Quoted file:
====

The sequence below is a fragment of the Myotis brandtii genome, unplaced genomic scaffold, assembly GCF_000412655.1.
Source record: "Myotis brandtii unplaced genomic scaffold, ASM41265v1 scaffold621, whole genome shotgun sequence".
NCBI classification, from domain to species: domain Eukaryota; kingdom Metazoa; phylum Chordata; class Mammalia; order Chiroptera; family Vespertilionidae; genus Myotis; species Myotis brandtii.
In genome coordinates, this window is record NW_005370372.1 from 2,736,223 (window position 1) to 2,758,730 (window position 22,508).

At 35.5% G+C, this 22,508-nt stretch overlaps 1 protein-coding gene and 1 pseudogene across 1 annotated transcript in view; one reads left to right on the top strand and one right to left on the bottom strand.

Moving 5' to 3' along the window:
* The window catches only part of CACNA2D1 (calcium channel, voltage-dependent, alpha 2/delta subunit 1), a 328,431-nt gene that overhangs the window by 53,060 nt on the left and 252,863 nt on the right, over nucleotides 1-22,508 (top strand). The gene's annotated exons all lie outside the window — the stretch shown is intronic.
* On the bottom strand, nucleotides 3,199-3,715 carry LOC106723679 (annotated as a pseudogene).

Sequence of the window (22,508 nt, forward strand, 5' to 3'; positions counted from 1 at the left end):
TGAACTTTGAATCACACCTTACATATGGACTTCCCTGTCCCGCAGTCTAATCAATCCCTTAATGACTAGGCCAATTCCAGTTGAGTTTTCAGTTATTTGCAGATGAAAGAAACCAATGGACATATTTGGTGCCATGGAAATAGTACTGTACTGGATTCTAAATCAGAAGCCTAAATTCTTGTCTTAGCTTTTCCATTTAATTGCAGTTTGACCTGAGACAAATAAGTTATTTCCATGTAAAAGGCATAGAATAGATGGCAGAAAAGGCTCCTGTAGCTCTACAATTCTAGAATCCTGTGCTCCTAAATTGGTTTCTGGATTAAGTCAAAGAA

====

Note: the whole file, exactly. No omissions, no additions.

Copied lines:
The sequence below is a fragment of the Myotis brandtii genome, unplaced genomic scaffold, assembly GCF_000412655.1.
Source record: "Myotis brandtii unplaced genomic scaffold, ASM41265v1 scaffold621, whole genome shotgun sequence".
NCBI classification, from domain to species: domain Eukaryota; kingdom Metazoa; phylum Chordata; class Mammalia; order Chiroptera; family Vespertilionidae; genus Myotis; species Myotis brandtii.
In genome coordinates, this window is record NW_005370372.1 from 2,736,223 (window position 1) to 2,758,730 (window position 22,508).

At 35.5% G+C, this 22,508-nt stretch overlaps 1 protein-coding gene and 1 pseudogene across 1 annotated transcript in view; one reads left to right on the top strand and one right to left on the bottom strand.

Moving 5' to 3' along the window:
* The window catches only part of CACNA2D1 (calcium channel, voltage-dependent, alpha 2/delta subunit 1), a 328,431-nt gene that overhangs the window by 53,060 nt on the left and 252,863 nt on the right, over nucleotides 1-22,508 (top strand). The gene's annotated exons all lie outside the window — the stretch shown is intronic.
* On the bottom strand, nucleotides 3,199-3,715 carry LOC106723679 (annotated as a pseudogene).

Sequence of the window (22,508 nt, forward strand, 5' to 3'; positions counted from 1 at the left end):
TGAACTTTGAATCACACCTTACATATGGACTTCCCTGTCCCGCAGTCTAATCAATCCCTTAATGACTAGGCCAATTCCAGTTGAGTTTTCAGTTATTTGCAGATGAAAGAAACCAATGGACATATTTGGTGCCATGGAAATAGTACTGTACTGGATTCTAAATCAGAAGCCTAAATTCTTGTCTTAGCTTTTCCATTTAATTGCAGTTTGACCTGAGACAAATAAGTTATTTCCATGTAAAAGGCATAGAATAGATGGCAGAAAAGGCTCCTGTAGCTCTACAATTCTAGAATCCTGTGCTCCTAAATTGGTTTCTGGATTAAGTCAAAGAA